- The Washington Times - Sunday, October 30, 2011


Pakistan Ambassador Husain Haqqani is traveling the United States, feverishly defending his country against charges from many in Washington who accuse Pakistan of supporting terrorists who target U.S. soldiers in Afghanistan.

Pakistan and the United States are not going to war,” he declared in a surprising comment to the Chicago Council on Global Affairs.

That Mr. Haqqani, an urbane and polished diplomat, had to assure a sophisticated audience of foreign affairs specialists that hostilities are unthinkable between the U.S. and a key South Asian ally shows how deeply the relationship has deteriorated.

Many U.S. officials have long suspected that some members of Pakistan’s intelligence service allowed Taliban terrorists to hide out in Pakistan’s border region with Afghanistan, after U.S. forces toppled the brutal Taliban rulers of Afghanistan in 2001 for sheltering Osama bin Laden and his al Qaeda terrorist network.

U.S. commandos finally tracked down and killed bin Laden in May in his hide-out in a Pakistan garrison town. That raid further damaged bilateral relations.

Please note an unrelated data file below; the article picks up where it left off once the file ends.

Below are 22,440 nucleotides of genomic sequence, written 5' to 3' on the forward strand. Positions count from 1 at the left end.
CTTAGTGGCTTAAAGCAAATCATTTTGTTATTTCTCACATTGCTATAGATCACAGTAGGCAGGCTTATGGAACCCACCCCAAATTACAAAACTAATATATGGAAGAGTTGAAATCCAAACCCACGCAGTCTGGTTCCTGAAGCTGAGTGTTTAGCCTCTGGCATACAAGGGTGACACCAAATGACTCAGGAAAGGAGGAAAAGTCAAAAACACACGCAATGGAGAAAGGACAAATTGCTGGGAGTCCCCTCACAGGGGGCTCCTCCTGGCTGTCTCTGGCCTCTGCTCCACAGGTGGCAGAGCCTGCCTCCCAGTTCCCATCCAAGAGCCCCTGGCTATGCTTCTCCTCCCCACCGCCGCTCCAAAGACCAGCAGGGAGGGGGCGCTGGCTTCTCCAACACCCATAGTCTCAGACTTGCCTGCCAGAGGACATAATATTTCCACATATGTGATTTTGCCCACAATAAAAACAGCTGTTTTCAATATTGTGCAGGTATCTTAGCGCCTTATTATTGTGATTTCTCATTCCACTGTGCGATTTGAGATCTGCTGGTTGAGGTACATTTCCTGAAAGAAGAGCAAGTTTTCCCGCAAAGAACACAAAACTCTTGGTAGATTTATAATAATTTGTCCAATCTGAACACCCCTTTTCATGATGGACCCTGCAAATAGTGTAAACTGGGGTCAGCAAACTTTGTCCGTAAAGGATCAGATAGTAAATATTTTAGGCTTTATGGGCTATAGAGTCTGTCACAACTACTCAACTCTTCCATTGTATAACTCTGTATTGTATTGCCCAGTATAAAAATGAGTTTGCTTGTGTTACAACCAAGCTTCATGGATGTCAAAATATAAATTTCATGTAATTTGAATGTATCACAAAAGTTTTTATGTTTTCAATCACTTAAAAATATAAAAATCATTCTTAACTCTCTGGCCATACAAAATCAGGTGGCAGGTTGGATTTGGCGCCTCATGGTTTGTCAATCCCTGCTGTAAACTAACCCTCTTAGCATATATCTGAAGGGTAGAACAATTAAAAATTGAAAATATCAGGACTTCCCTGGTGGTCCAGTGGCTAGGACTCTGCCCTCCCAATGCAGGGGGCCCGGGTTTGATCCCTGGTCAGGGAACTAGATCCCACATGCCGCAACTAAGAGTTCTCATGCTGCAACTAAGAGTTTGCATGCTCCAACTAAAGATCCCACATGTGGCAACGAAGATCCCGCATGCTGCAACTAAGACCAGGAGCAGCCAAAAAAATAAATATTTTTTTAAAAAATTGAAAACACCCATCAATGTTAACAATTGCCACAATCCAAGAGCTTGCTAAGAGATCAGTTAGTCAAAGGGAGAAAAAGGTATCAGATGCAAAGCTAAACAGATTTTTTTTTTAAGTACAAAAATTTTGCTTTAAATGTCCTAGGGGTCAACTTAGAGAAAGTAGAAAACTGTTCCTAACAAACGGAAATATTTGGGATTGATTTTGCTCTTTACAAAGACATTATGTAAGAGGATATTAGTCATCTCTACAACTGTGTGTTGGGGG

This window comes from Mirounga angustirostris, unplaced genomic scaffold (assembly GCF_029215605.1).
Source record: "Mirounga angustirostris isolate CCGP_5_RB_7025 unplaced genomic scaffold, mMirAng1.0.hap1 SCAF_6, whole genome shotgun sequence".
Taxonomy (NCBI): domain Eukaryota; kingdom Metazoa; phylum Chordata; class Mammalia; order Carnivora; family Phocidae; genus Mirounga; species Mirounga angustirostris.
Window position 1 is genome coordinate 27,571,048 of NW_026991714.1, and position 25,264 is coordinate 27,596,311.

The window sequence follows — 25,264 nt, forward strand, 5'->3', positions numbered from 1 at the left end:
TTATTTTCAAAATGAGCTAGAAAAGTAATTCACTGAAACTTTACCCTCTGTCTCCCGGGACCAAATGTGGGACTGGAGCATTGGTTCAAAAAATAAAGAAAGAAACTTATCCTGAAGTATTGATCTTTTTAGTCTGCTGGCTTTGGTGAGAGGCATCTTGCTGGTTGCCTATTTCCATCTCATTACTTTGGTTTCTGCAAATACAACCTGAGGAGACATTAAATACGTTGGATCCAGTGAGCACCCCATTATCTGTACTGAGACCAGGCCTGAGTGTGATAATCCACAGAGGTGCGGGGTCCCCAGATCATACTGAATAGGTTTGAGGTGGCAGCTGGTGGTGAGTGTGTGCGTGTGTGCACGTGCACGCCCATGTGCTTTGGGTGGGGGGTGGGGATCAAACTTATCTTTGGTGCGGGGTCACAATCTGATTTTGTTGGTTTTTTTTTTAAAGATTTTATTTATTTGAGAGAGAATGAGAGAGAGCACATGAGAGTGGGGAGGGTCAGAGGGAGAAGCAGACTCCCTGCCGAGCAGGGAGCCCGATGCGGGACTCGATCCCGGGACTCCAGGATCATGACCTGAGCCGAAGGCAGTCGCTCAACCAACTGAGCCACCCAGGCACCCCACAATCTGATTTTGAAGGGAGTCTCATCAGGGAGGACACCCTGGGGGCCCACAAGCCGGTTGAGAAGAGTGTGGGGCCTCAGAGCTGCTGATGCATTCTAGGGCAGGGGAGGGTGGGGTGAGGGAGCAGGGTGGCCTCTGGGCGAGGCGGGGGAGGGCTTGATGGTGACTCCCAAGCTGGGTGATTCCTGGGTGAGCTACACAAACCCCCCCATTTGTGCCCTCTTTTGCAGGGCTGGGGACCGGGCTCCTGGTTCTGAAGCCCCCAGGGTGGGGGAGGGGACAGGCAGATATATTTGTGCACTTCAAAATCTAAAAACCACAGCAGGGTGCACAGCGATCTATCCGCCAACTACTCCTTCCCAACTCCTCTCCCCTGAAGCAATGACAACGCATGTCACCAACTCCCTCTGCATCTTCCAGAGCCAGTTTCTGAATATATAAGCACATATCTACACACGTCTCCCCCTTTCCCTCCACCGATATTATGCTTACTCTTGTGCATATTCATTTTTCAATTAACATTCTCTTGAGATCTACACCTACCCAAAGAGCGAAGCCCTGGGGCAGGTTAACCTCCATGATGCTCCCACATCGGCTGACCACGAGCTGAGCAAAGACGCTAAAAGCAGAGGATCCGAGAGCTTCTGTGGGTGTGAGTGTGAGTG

Some Pakistani officials denounced the United States for the incursion into Pakistan, as some U.S. officials saw bin Laden’s presence in Abbottabad, about 30 miles north of Islamabad, as proof that the world’s most wanted terrorist had powerful protectors in Pakistan.

In his speech Friday in Chicago, Mr. Haqqani appealed for more understanding for the difficulties Pakistan faces with Muslim radicals attacking pro-democracy advocates and trying to impose Islamic fundamentalism on society.

“My request to Americans is to be patient with Pakistan,” he said.

Mr. Haqqani cited comments by Secretary of State Hillary Rodham Clinton to justify Pakistan’s attempts to hold talks with the Taliban.

Mrs. Clinton last week told the House Foreign Affairs Committee that the Obama administration is trying to talk to terrorists while increasing military pressure on them at the same time.

She revealed that U.S. officials this summer held talks with representatives of a shadowy terrorist group known as the Haqqani Network. (Although it shares the ambassador’s surname, it has no connection with the diplomat.)

The ambassador noted the deep distrust that has developed between his government and Washington.

Pakistan and the United States are agreed that reconciliation is something we need to work for,” he said.

However, a “very small number of people, dedicated and violent, want to impose their will by arms,” which makes talking to terrorists difficult, he added.

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